In May of this year (2012), I went through a series of car calamities that grew progressively worse, with one event being a near miss where I could easily have died.  My back right tire exploded in rush hour traffic, literally lifting my car up in the air, then throwing my car directly into the oncoming lane where I should have been hit head on by a monster truck and three other cars.  Somehow, they all swerved and avoided me and I managed to wrestle my car back into the proper lane without hitting anyone or being hit.  There was a lesson in that experience - a big one, and I'm still processing it.  Mere weeks later, my car finally bit the dust.  This experience happened on the heels of a personal situation that, at the time, was driving me to near distraction.  The resulting epiphany was quite dramatic and gave me the opportunity to walk in that other person's (the other person in that relationship) shoes and know and feel immediately what that person had been attempting to communicate to me.  So, two similar lessons layered one atop the other and kicked me into a new state of awareness with a rather brutal boot.

Fast forward to July of this year (2012) and I lost a family member to suicide.  What has come to mind, in the days since, is that I am releasing some layers of armor that no longer serve me. This realization came from the very harsh, unexpected lesson of the death of that loved one.  It polarized everything in my life and from that one breath to the next, I was forever changed. I recognized that something that had been valid, important and very passionately necessary to me one day simply became unimportant in one powerful blow. I am now surveying the wreckage of some vestiges of ego and processing and learning who I am now, afterwards.  As you can see, this is the comment I wrote above, on Debra's blog post Comments section.

Those valid issues that held such importance to me are still valid, and I daresay I will revisit them in the future to assess their new level of importance.  But right now, today, I am changed.  I came to a swift, blinding rush of realization, courtesy of the finality that sudden death of a loved one brings.  I remember reflecting on the decision I had made the day before, a very permanent, final, tough decision.  It ended a relationship that was important to me, that decision.  At the time, I fully, firmly believed I was making the right choice for myself.  I still believe that. At that moment in time, it was the right decision to make.  But after I lost a loved one to suicide, I was made bluntly aware that the person I was when I made that dramatic decision no longer existed.

It's fair to say we change with each tick of the clock. It's a minute splitting of hairs, if we want to go down that spiral of thought.  It does apply here, that splitting of hairs. I received a fateful phone call that someone I loved took their own life, and the world changed for me in that jagged flash of words.  As I went through the grief process, I reflected on the fact that nothing I could decision I could make would make a difference with that equation. Nothing could bring my loved one back.  All I had power over was myself and the decisions and choices I make.  And I was made dramatically aware that that hard line choice I had made the day before, the one that had felt so strongly right and valid, was no longer a truth for me.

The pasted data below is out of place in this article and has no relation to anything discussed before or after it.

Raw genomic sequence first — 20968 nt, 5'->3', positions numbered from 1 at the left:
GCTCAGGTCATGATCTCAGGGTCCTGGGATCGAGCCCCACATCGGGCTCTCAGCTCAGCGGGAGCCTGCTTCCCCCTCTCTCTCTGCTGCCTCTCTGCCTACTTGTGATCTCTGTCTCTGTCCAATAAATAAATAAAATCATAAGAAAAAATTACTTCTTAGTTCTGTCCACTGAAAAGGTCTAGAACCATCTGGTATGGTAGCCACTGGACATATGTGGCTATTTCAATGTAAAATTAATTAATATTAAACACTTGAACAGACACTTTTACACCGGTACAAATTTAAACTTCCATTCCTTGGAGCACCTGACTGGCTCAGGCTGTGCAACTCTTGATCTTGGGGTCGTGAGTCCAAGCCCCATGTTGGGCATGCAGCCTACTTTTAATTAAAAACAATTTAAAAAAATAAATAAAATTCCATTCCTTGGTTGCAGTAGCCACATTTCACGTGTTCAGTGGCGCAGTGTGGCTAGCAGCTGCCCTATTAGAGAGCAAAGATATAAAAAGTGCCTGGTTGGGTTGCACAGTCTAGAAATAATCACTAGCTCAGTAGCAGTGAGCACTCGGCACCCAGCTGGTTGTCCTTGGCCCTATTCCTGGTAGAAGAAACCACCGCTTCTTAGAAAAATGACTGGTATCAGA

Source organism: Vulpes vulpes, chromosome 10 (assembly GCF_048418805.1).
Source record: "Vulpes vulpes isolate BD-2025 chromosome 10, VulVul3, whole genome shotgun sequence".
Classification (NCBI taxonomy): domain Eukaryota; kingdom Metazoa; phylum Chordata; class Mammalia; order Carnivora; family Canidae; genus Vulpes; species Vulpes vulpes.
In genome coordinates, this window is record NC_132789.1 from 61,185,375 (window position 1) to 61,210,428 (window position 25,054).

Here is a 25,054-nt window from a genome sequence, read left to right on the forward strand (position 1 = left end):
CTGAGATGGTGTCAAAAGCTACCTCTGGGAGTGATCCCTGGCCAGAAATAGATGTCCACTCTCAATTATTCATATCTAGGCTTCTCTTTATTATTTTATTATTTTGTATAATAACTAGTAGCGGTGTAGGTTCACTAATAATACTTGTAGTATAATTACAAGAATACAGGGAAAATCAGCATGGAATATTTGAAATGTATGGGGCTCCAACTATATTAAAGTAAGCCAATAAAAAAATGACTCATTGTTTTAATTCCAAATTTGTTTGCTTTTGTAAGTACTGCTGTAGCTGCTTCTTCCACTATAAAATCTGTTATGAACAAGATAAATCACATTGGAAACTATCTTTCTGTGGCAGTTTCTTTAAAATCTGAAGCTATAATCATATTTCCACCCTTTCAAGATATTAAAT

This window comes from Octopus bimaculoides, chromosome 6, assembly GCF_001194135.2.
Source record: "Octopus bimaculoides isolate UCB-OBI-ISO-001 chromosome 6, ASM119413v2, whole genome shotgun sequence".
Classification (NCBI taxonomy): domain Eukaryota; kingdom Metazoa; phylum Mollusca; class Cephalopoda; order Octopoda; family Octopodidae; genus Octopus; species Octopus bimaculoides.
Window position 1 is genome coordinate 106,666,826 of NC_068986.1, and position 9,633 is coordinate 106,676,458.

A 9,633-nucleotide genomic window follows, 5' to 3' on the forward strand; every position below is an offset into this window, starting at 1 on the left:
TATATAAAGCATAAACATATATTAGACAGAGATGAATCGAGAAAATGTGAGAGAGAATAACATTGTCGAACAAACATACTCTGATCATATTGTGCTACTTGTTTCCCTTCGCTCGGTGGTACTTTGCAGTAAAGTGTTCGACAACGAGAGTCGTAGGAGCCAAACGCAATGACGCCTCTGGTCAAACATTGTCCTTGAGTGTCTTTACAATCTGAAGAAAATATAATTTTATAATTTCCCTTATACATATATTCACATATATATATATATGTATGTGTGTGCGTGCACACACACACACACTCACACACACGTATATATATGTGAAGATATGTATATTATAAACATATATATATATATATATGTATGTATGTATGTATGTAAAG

So, rather than inch by inch of progress, as Debra's blog speaks of, I began to peel layer by layer away of my old self.  I stood and surveyed the wreckage of where my Ego firmly planted itself, hand in hand with Pride and Fear, and made a defiant stand.  Those noble flags of Self no longer flew with bright colors on the landscape of my soul.  Instead, they rested quietly on veritable flag poles, waiting to be lowered, folded and tucked away, as they were simply no longer necessary.

In the process of finding my feet, finding my balance in this new existence, I've mentioned to a couple of people that in the last 6 - 8 months, I've been greeting myself in ways that I would never have predicted.  Relationships do that....they provide a very clear mirror for us to see who we are, to see our behaviors and if we're smart, they provide clarity for us to make necessary changes.  I've been experiencing that very thing and I'm not ashamed to admit that I didn't always like what that mirror showed me.  Living in Ego is something we all do and it's a very human behavior. in Ego, can be defined, also, as living in Fear.  That is a behavior that I work on constantly to mitigate in myself, with an eye towards cutting repetitive, negative cycles that serve no other purpose but to hold me back.

A little more than a month later, I am still adapting to this new Self.  I am also continuing to greet myself within the auspices of this relationship that shapes me on a constant basis.  I like the changes that are taking place; I like the level of communication that is being fostered on both sides.

There is value in being broken down; I think most of us recognize this fact. Remaining in a rigid mindset might feel comfortable and familiar, but the freedom that breaking free of those inflexible walls offers is a joyful thing to experience.  I'm breathing differently....more deeply....more confidently.  I am looking at myself and others with new eyes.

And I'm climbing a new hill, because that's what we do as we move forward in Life.  We traverse those endless hills and valleys.  From the viewpoint of the upward slope of this current hill, I look over my shoulder....just survey the recent wreckage.  Then I turn and keep walking forward, and upward.  What is ahead of me is wide open road.